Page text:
Lockport Union-Sun & Journal — The proposed federal wage increase has widespread support from the business community including the Main Street Alliance,the Greater New York Chamber of Commerce, and the U.S. Women’s Chamber of Commerce.
Opponents of the plan argue that raising the national minimum wage might have an unintended side effect of employers hiring less workers to offset higher wages. House Speaker Rep. John Boehner, R-Ohio, said earlier: “At a time when Americans are still asking where the jobs are, why would we want to make it harder for small employers to hire people?”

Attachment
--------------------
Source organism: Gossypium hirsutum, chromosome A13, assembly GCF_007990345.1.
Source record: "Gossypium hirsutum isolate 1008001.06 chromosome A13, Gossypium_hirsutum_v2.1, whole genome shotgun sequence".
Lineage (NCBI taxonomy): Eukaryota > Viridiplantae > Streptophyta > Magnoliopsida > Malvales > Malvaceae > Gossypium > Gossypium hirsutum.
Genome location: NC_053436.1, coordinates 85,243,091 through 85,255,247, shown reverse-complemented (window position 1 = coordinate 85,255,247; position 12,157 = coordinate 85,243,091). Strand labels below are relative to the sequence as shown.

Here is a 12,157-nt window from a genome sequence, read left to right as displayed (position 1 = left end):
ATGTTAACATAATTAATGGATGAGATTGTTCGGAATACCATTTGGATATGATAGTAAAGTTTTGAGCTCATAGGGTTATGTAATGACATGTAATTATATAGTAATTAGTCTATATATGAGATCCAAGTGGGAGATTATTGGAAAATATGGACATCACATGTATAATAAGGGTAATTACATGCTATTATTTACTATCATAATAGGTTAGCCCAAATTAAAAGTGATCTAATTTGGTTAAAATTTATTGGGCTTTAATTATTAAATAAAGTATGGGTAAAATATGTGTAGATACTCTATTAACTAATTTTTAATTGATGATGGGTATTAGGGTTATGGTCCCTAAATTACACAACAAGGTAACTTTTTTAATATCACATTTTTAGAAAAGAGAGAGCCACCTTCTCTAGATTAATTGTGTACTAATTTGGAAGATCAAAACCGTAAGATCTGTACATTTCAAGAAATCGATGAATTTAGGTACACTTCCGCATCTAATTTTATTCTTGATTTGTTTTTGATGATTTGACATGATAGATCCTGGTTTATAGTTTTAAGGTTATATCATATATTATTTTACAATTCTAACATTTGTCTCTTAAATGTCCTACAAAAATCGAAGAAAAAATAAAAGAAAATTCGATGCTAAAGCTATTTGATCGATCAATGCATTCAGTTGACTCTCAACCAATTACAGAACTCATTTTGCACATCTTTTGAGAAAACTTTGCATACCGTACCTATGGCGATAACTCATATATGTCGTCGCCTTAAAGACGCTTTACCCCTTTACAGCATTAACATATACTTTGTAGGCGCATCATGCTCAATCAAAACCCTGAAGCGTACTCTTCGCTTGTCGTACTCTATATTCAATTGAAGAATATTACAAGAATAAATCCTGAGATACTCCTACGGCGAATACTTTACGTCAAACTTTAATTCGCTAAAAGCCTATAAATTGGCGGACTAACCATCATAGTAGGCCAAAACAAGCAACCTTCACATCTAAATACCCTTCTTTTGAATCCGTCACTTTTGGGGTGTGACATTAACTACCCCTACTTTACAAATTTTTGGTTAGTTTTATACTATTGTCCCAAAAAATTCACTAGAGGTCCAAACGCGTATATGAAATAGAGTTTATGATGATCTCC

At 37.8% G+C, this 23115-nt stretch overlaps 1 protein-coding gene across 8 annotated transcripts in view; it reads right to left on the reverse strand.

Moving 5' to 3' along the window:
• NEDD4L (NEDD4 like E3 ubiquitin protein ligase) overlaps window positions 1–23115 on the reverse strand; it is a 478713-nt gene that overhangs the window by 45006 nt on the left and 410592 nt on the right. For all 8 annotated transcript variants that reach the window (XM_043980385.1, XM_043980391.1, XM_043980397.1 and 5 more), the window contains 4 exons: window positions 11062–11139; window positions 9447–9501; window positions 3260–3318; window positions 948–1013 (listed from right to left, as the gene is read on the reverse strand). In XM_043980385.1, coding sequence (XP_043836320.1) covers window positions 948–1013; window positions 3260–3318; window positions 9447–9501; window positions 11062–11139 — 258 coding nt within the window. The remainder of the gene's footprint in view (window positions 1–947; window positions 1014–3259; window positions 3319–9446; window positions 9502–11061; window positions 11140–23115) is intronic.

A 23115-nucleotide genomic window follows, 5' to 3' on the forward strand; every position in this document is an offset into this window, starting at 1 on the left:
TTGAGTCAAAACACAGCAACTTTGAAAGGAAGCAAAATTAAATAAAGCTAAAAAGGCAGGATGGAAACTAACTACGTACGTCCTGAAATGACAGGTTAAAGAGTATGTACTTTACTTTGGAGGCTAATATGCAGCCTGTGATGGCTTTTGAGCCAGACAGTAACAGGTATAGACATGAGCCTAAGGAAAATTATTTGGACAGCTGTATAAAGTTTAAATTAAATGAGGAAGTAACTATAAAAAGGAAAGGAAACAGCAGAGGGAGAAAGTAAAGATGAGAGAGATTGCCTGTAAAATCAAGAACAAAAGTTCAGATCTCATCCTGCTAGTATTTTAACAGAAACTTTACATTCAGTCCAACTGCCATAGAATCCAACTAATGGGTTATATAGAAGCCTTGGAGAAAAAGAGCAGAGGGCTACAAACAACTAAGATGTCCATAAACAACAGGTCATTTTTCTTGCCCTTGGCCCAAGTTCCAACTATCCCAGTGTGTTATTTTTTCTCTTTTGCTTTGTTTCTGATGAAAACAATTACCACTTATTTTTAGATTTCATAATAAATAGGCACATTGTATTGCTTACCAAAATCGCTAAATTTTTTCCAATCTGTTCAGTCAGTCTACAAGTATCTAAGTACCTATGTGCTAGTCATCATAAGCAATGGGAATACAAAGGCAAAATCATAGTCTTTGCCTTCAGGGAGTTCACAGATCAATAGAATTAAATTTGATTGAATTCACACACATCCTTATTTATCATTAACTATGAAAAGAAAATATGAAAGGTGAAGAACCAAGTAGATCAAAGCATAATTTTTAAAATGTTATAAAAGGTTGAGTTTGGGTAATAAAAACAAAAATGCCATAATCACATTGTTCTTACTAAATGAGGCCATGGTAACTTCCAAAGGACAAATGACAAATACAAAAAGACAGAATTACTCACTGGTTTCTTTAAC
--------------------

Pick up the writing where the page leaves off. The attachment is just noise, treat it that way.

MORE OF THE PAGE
On Monday, Gov. Cuomo and legislative leaders reached a tentative agreement to increase the state’s minimum wage to $9 over the next three years. Under the New York plan, the wage would rise to $8 per hour in 2014, to $8.75 in 2015 and $9 by the start of 2016.
If the hike is approved by the state Legislature, New York will join 18 other states with a minimum wage above the federal minimum as of the start of the current year.